Is Your Information Disconnected From Your Argument? Search for Free-Floating Info

Sometimes, background or contextualizing sentences you want to present to your reader becomes disconnected from the Orienting purpose it is serving. At times, it is simply not tied to a claim or wider discussion, which results in the reader being handed information without understanding why they are getting it. By presenting a quotation without context, for example, or putting analysis of your data in a discussion section without first explaining what those data points demonstrate, you run the risk of your reader not understanding how information relates to the core ideas you are presenting, or vice versa. This often occurs because you, the writer, are fully aware of the reason that information is included in your work, but you fail to realize that your audience needs a clearer idea of what purpose that information serves. The case of free-floating information that is not clearly orienting the reader becomes a problem because your reader has to hang on to information for a long time before they reach the relevant claim or Argument for which it serves as necessary context.

In this exercise, you will hunt for “orphan” information, free-floating info that a reader won’t experience as being helpfully orienting but instead as being purposeless and confusing. Then, you will think about how to resolve  the problem and better connect your contextual information to the steps in your analysis for which it serves an orienting purpose.

Step 1: Read through your paper and highlight every piece of orienting information you can find. Orienting information includes anything you added to serve as context or background, things you felt your reader needed to know in order to be “up to speed” and able to follow key steps in your analysis. This includes background on past work in a particular area of research, historical context, the definition of a term or concept, etc. If whole paragraphs or clusters of paragraphs are there to serve the same orienting purpose, highlight them as a single unit.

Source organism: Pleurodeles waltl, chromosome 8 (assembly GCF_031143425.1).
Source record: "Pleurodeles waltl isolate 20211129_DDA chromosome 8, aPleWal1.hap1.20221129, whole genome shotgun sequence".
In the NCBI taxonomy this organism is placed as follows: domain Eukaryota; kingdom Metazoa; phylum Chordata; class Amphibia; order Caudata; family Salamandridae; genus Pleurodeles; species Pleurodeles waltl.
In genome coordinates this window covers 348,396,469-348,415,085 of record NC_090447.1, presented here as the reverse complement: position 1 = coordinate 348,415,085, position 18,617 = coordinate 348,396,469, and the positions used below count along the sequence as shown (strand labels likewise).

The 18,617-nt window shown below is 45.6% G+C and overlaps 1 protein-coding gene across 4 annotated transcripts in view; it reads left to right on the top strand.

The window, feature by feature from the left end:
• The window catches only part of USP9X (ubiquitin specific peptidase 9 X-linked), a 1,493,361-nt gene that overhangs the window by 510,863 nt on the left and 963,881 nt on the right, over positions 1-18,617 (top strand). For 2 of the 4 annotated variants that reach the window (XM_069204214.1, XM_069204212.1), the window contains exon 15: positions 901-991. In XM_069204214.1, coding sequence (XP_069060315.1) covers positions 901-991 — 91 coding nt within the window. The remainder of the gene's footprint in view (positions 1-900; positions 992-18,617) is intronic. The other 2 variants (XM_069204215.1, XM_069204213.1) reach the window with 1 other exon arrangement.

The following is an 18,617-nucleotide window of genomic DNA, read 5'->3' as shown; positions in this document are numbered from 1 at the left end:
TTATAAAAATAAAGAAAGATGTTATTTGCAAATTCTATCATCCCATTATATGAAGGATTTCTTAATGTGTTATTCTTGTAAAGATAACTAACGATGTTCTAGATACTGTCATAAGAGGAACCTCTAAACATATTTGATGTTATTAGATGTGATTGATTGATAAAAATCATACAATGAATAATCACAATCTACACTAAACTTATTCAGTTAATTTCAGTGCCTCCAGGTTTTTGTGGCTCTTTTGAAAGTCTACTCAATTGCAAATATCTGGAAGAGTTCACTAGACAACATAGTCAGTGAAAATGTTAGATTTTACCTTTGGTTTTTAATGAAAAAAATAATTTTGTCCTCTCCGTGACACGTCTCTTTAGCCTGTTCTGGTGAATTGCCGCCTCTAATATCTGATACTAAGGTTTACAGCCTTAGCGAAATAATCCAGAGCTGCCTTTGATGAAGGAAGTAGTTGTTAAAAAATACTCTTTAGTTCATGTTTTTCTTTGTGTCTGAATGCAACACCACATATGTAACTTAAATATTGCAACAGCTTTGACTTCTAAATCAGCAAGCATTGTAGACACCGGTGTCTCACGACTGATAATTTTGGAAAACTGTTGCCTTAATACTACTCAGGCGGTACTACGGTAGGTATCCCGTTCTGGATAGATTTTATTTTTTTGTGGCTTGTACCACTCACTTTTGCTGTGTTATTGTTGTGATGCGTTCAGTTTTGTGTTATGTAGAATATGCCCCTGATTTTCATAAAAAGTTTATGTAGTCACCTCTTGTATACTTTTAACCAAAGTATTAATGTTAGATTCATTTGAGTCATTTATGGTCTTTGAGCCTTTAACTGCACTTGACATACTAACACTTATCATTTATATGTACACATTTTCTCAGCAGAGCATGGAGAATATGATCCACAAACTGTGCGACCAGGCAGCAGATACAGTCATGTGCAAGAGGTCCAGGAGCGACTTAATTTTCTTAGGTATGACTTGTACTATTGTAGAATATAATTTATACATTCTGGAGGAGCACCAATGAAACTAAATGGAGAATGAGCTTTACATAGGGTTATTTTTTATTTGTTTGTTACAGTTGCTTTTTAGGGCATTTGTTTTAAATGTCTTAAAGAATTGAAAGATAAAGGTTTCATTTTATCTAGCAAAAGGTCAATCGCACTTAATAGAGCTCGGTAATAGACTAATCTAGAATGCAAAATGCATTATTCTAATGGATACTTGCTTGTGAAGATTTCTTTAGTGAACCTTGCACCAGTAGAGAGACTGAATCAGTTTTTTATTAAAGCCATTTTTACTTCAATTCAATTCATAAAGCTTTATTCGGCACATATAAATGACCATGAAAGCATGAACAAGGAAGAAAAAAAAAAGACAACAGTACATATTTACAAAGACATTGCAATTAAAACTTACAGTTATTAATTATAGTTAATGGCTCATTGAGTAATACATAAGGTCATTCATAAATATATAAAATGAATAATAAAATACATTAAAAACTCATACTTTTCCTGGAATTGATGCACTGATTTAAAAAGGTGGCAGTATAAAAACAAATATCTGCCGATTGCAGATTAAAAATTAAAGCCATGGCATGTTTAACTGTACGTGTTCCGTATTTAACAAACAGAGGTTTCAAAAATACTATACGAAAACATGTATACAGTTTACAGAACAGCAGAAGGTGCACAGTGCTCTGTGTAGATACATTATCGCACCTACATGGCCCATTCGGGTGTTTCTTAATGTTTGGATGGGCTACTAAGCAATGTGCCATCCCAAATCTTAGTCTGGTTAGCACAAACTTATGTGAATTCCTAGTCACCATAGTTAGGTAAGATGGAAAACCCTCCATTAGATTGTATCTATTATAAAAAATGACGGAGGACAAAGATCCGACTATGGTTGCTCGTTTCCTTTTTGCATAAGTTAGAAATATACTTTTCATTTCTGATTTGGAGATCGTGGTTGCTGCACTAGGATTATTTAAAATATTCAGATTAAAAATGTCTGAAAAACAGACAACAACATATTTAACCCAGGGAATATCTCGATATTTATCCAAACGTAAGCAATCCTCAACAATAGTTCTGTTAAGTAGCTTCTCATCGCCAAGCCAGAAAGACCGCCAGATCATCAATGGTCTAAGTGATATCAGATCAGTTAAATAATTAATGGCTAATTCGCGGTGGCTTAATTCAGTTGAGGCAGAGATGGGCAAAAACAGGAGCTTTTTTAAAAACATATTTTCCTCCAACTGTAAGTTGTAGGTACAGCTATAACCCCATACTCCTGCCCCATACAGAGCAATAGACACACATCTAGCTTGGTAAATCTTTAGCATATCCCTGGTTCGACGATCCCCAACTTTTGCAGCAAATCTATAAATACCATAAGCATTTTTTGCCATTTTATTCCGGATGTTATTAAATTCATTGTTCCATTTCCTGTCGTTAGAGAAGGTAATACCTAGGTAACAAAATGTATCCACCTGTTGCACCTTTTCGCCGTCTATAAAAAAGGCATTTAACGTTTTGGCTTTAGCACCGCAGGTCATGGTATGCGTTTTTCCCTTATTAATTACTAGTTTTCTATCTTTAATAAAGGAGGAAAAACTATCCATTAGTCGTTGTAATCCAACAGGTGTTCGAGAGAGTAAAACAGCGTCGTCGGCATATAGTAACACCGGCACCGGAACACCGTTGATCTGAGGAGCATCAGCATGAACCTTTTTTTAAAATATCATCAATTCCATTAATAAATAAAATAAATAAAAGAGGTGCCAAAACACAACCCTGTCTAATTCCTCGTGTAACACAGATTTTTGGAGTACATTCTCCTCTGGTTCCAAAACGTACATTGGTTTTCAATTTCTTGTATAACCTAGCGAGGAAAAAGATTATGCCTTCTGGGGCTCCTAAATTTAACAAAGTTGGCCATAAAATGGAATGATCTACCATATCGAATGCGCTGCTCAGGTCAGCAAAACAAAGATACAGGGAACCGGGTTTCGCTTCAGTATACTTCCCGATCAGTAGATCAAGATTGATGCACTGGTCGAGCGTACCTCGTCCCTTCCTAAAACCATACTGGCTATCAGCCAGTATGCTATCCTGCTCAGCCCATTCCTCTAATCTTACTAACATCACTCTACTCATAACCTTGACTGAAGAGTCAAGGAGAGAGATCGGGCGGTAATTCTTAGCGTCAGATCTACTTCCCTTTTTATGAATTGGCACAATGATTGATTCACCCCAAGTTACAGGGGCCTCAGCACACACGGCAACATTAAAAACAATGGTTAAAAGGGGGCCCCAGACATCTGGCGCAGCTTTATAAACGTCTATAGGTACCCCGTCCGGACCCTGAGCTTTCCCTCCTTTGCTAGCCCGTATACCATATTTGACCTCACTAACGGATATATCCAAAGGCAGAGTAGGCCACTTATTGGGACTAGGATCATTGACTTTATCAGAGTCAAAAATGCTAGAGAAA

Step 2: Now, one at a time, identify the step in your analysis that made you feel the need to include a given chunk of orienting material. Focus on the claim or assertion you are making that left you wanting to provide your readers with helpful context. Does the orienting information arrive ahead of the claim? If so, your reader won’t know why they are getting that information. In revision, make sure to preview the claim before filling your reader in with the orienting information.

A classic way to incorporate orienting information effectively is to use the “sandwich” model. Begin with a short preview of the claim, then fill your reader in on the background or context they need to know, and finally return to the focus of your claim and follow through on your analysis.

Step 3: If the orienting information arrives AFTER the relevant claim, it can still feel disconnected for your reader if the background you offer goes into too much or unnecessary detail. After all, a sandwich with way too much filling, or with poorly chosen fillings, isn’t very nice to eat. If you get stuck or feel lost while laying out context for multiple paragraphs without returning to the focus of your analysis, see if you can revise your orienting so that it is more summarized and “boiled down.”

This exercise should result in a clarified series of claims and evidence, and a smoother experience for your reader. If you want to further evaluate whether your contextual information is important to include, see our entry on evaluating the level of context in, “Are you providing too much context? 10-minute free write as a tool to help you summarize.”